By Vasiliki Mitrakos, EPIC Correspondent
Just as extreme weather events have altered course over time, due in part to climate change, so have researchers sought new models and techniques to predict such variability of events. Kerry Emanuel discussed several new models that estimate hurricane risk and damages in current and future climates during an EPIC seminar on May 20th.
A professor of atmospheric science at MIT, Emanuel illustrated that current models for predicting extreme weather events, particularly hurricanes, are outdated because they are based on historical patterns of recorded hurricanes. As climate change is increasingly affecting the rate and characteristics of extreme weather events, these older models therefore become less robust. Using a strictly statistical approach based on existing landfalling storm data does not readily predict the rising possibility of experiencing category 3, 4 or 5 hurricanes, which cause the most damage. Moreover, there are too few high intensity events in the historical hurricane database to make statistically robust risk assessments, even in the current climate.
Instead, researchers at MIT are now proposing new climatological simulation models based on the physics of hurricanes that might be better at predicting such occurrences, Emanuel said. Using a simulation model approach, researchers can now incorporate a higher number of variables that could influence the rate of future extreme weather occurrences. For example, one forecasting test using this model suggests that the increased risk of hurricane surges is closely associated with, but not entirely due to, higher sea levels even if the hurricane climate stays the same, Emanuel said.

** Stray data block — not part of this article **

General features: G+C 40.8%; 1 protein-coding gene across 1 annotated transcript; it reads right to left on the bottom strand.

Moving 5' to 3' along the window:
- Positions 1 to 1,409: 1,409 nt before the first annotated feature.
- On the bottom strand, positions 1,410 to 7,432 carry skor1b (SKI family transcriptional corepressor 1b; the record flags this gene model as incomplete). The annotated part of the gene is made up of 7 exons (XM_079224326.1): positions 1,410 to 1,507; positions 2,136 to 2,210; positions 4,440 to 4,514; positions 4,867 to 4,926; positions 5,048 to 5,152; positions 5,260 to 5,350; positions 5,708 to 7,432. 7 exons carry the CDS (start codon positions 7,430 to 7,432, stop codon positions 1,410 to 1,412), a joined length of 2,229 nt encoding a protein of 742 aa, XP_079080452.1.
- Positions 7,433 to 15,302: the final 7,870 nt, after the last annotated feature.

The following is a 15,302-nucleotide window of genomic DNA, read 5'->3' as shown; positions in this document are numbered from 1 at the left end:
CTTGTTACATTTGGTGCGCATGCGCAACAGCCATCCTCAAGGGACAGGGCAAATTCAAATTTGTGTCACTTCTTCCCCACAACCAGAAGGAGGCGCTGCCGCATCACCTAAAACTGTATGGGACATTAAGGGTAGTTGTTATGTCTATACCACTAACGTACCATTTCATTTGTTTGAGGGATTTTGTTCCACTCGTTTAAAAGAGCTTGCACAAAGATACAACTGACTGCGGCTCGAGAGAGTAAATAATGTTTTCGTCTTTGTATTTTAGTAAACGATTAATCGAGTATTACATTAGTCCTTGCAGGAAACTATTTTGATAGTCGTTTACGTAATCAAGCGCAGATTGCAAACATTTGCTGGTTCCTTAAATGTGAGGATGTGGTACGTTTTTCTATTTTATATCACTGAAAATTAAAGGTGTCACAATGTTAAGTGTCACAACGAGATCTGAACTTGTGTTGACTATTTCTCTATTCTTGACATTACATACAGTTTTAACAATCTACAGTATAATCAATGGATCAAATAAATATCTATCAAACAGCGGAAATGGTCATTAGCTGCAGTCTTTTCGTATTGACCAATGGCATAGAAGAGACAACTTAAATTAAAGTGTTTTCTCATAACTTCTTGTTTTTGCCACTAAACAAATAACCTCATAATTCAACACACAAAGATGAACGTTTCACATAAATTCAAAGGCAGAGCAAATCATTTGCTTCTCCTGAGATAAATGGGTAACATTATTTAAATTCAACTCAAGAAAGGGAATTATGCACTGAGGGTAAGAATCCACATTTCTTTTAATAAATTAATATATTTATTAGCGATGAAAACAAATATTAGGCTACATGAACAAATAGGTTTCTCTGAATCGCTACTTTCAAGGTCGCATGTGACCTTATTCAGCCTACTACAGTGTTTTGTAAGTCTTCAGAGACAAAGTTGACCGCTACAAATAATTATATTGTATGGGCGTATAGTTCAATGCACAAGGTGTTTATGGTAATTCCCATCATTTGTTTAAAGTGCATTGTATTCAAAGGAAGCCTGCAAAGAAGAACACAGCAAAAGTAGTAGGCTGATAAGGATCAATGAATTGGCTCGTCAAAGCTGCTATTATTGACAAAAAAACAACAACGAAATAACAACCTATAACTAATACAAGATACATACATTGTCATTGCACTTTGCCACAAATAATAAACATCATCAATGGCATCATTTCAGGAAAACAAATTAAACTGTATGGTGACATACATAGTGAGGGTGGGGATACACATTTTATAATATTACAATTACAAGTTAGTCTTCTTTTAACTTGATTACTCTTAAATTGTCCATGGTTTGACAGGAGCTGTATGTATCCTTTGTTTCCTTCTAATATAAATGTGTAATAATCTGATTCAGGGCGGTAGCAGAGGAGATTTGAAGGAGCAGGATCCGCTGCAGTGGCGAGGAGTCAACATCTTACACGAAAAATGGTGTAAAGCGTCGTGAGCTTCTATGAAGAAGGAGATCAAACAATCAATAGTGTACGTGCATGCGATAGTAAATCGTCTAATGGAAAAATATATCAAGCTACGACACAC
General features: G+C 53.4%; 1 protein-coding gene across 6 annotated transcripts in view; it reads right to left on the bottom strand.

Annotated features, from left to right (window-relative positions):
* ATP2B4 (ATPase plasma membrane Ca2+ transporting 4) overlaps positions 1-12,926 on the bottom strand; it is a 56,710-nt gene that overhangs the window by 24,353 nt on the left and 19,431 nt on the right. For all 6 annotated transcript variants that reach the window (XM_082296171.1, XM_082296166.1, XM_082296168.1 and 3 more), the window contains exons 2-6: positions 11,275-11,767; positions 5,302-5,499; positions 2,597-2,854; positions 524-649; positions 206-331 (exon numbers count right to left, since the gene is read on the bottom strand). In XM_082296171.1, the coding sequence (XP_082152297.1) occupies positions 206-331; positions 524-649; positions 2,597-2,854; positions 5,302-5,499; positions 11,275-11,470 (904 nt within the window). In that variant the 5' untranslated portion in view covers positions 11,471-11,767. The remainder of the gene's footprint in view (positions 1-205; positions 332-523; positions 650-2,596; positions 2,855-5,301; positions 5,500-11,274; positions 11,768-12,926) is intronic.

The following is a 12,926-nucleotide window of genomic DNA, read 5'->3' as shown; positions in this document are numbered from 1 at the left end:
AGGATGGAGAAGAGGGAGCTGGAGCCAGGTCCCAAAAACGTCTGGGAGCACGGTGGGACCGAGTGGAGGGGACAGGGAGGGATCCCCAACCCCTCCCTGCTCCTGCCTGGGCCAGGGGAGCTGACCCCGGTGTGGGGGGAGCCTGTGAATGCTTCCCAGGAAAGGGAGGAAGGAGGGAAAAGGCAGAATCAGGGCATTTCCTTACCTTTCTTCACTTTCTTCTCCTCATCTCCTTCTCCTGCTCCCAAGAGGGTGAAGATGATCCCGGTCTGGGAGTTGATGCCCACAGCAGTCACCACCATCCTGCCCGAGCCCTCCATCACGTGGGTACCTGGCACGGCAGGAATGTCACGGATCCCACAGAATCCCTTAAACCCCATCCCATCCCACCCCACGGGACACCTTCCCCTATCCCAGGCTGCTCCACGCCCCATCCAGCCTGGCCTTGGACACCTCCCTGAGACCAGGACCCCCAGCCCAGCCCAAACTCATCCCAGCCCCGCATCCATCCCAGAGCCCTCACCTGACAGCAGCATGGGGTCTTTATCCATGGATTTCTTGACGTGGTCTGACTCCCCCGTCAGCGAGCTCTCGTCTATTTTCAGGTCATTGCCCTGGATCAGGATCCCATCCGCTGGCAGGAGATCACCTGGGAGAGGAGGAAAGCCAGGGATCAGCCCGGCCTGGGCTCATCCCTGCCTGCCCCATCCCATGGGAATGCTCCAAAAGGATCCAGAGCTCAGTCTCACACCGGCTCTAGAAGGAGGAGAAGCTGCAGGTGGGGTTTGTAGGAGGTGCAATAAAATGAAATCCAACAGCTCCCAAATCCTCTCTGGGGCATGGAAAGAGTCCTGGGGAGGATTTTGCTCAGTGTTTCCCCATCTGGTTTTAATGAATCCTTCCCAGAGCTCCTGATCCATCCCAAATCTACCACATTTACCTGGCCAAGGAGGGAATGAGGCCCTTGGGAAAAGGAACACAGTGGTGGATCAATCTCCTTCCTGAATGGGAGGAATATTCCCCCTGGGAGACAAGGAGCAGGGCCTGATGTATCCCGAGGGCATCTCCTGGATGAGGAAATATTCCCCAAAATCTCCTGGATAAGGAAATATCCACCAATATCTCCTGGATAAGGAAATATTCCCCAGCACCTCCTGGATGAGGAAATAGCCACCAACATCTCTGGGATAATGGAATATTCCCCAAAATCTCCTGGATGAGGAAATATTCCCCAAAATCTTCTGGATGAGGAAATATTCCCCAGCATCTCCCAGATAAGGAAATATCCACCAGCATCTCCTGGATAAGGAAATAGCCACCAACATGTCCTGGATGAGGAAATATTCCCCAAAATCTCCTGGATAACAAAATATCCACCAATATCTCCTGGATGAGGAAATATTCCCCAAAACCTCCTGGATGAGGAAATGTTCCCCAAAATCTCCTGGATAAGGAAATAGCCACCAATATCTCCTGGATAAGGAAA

Another method that can supplement the simulation models in predicting hurricanes is a field called paleotempestology, which looks at the earth’s geophysical history in an attempt to reconstruct past hurricane activity. By extending the data on past hurricanes well beyond the historically documented occurrences, a more robust estimate of hurricane risk can be made and one can also assess the impact of climate variability on hurricanes over time.
Finding better fitting models to predict hurricanes and other extreme weather events has a significant impact on assessing and insuring against such risk. New methods of predicating hurricanes must also be accompanied by reforms in insurance policies, some of which have been kept at artificially low prices for political reasons, Emanuel said.
“There is such a distortion of insurance markets by politics that even without climate change we are very badly prepared for hurricane risks,” Emanuel said. “We are underwriting massive developments on the coastline that wouldn’t occur if there were a free market of insurance rates, because it would have been too expensive.”
Regardless of the model used for assessing this type of risk, however, it is clear that hurricanes vary with climate and the threat of more frequent and more powerful hurricanes will surely increase in this century, Emanuel said.